Nationally rare habitat being cleared at West Kirby beach

One of Britain’s rarest habitats is being cleared at West Kirby. Saltmarsh which is transitioning to embryonic sand dune is being cleared off the beach after authorisation was given to Wirral Council from Natural England.

In 2022, Wirral Council was given permission again to rake a small area of beach in the town “to provide a clean, litter free area of beach” but this did not include any removal of vegetation that had grown since permission expired in 2021.

Natural England has said that Wirral Council must ensure its actions don’t breach international law and further says that the site lies within or may affect the Dee Estuary Site of Special Scientific Interest (SSSI). The site is also covered by a Ramsar Special Protection Area (SPA) and is a Special Area of Conservation (SAC).

In July 2023, Wirral Council was given permission up until 2026 by environmental regulator Natural England to clear an area of vegetation in West Kirby near to the town’s marine lake. However, this was subject to permission being granted for the use of diggers and tractors on the beach by the Marine Management Organisation.

The local authority said it has now been given all the necessary permission for the work to begin with some praising the move. West Kirby councillor Andrew Gardner pointed out a video they shared had been played more than 8,000 times on Facebook, adding, “This is the first step in returning amenity beaches to West Kirby and Hoylake following the Labour Party’s moment of madness to halt beach management.

“The engagement we have had with this is off the scale and Natural England need to take note as we progress discussions regarding Hoylake Beach.”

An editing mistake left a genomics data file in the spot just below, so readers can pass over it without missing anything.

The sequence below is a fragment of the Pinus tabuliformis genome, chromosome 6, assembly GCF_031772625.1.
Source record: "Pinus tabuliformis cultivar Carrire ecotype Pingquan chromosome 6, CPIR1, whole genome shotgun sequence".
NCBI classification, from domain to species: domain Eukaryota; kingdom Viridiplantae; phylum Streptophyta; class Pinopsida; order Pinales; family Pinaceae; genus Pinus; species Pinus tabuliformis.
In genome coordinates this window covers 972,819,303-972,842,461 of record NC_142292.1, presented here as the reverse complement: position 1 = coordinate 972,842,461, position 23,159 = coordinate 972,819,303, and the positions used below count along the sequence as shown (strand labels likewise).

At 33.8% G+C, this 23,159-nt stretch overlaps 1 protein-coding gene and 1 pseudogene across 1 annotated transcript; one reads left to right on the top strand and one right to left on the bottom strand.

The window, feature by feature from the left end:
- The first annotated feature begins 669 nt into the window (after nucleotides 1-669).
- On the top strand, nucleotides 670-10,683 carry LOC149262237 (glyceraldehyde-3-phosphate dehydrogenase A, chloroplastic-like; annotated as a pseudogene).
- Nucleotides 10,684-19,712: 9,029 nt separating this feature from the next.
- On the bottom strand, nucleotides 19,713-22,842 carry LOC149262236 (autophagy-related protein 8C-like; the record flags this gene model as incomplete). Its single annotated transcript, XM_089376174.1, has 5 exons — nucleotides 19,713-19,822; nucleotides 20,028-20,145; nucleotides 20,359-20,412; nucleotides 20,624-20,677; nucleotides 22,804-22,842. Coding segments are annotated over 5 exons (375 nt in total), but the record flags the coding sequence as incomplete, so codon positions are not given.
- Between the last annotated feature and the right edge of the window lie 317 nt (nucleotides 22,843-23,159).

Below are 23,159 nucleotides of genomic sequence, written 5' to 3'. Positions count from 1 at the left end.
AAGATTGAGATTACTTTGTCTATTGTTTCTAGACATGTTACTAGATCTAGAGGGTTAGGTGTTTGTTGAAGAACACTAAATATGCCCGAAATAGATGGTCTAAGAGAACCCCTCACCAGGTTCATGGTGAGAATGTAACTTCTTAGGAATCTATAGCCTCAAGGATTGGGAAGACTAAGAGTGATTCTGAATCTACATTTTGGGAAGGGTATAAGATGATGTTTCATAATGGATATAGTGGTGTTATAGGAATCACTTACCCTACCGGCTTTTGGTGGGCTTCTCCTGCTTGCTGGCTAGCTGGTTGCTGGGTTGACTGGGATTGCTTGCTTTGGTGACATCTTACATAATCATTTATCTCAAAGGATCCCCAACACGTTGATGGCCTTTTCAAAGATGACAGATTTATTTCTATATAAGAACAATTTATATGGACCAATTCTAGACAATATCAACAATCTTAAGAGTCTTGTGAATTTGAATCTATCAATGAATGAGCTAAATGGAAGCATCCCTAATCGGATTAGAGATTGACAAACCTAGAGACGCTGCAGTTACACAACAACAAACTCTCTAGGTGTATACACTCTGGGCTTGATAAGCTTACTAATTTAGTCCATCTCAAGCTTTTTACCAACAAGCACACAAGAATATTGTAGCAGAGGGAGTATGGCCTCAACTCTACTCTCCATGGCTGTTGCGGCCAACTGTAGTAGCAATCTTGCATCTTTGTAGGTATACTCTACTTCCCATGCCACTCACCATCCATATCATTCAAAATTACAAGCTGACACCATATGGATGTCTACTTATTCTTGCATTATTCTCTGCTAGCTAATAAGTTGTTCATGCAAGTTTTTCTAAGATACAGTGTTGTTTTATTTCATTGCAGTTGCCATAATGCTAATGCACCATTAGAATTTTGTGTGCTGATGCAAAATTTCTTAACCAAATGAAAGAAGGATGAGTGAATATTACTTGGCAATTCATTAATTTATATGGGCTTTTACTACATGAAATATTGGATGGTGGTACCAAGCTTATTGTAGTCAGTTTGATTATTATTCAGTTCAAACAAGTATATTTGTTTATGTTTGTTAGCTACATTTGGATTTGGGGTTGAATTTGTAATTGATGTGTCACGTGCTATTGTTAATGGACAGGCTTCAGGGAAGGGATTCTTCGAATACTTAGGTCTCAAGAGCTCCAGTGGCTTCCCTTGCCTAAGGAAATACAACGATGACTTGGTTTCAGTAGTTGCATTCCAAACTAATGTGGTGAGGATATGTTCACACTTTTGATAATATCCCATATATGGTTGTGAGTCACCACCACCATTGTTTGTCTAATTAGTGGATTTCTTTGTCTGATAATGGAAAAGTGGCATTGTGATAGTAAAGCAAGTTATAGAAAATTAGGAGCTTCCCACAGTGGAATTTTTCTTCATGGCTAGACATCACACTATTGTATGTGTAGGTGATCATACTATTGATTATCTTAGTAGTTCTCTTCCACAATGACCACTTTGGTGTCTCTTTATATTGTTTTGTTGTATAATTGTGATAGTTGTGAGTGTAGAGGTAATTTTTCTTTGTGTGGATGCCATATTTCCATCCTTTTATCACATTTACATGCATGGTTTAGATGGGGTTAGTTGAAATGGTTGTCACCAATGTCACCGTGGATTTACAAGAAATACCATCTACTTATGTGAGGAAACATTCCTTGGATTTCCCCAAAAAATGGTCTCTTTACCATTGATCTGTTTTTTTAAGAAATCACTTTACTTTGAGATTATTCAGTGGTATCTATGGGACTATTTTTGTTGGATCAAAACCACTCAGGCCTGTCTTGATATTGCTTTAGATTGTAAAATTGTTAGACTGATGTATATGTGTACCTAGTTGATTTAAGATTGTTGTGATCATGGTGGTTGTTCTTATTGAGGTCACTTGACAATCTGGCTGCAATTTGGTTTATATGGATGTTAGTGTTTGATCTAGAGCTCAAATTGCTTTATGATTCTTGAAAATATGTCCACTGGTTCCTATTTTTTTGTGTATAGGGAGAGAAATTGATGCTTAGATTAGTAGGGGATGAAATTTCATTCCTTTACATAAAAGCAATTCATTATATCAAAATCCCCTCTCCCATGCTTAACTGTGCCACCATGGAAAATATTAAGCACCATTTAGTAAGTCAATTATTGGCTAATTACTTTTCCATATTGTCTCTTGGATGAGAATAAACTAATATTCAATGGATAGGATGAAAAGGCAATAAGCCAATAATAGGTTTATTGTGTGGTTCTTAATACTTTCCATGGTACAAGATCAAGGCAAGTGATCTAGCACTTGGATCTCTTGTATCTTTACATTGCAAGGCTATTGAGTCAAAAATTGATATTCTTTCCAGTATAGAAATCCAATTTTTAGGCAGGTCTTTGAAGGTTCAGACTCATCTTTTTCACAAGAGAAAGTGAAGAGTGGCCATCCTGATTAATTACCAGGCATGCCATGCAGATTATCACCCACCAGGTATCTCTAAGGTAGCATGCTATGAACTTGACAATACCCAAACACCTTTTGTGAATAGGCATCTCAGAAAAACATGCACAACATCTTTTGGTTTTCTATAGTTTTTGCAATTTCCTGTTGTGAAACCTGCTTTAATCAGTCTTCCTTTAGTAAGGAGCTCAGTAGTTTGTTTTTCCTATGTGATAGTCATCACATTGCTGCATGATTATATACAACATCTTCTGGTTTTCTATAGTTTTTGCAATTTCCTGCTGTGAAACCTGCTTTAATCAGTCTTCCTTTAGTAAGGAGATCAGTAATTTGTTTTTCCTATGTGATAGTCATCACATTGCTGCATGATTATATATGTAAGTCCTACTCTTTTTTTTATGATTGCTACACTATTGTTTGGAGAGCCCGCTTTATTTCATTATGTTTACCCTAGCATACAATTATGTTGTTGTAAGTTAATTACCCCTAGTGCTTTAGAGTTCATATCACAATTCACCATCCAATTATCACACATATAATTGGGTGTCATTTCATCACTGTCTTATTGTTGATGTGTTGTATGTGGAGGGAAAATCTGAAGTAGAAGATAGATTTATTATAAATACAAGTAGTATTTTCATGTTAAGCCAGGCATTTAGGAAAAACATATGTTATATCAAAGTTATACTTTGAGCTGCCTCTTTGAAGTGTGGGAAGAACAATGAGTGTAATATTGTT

The move has been criticised by some, concerned about the impact on protected wildlife habitats in the Dee Estuary. Josh Styles, a botanist, on social media platform X said: “a beautiful place within a globally designated site of importance for biodiversity with potential for European Protected Species” was “now destroyed”.

He previously told the LDRS, “We really are at a serious point of natural catastrophe in Britain. We have got one in six species at risk of extinction,” adding: “We have a decision either to adapt which can be very easily done and we can give natterjacks and other species an opportunity to not go extinct.”

A Wirral Council spokesperson said, “This work is mechanical removal of an area of common cordgrass and common saltmarsh-grass from part of the beach in West Kirby.

“A Habitat Regulation Assessment (HRA) has been carried out. The work has been licensed by Marine Management Organisation (MMO), has assent from Natural England and is permitted to take place for no more than two weeks.

“The section affected is a rectangular-shaped area of the beach stretching north from the Dee Lane access point towards – but slightly short of – the boundary with the most southern point of the Royal Liverpool Golf Club, and stretching west to a point roughly in line with the north-west tip of the West Kirby Sailing Centre car park.

“The rest of the area off the coast of West Kirby is managed as a natural beach; shaped and maintained by tidal activity and other naturally-occurring events.

“Wirral Council already has approval from Natural England (NE) to undertake regular beach raking of this part of the beach at West Kirby using a Barber surf rake to provide a clean, litter free area of beach close to the shoreline. This existing agreement from 2022 allows raking between 1st April and 30th September and is in place until 31st March 2027.”

A Natural England spokesperson said, “Following assessment, Natural England concluded that, with appropriate mitigation, small scale recoverable loss of pioneer saltmarsh vegetation would not result in damage to the SSSI. 0.5 hectares of early development saltmarsh is being removed and over 1800 hectares of saltmarsh remains and flourishes on the site.

“Advice we have provided, for the management of the beach, is being followed and we will continue to support Wirral Council with future guidance and monitoring.”

All images credit: Max Booth

Article by Ed Barnes, with further reporting by Birkenhead News.

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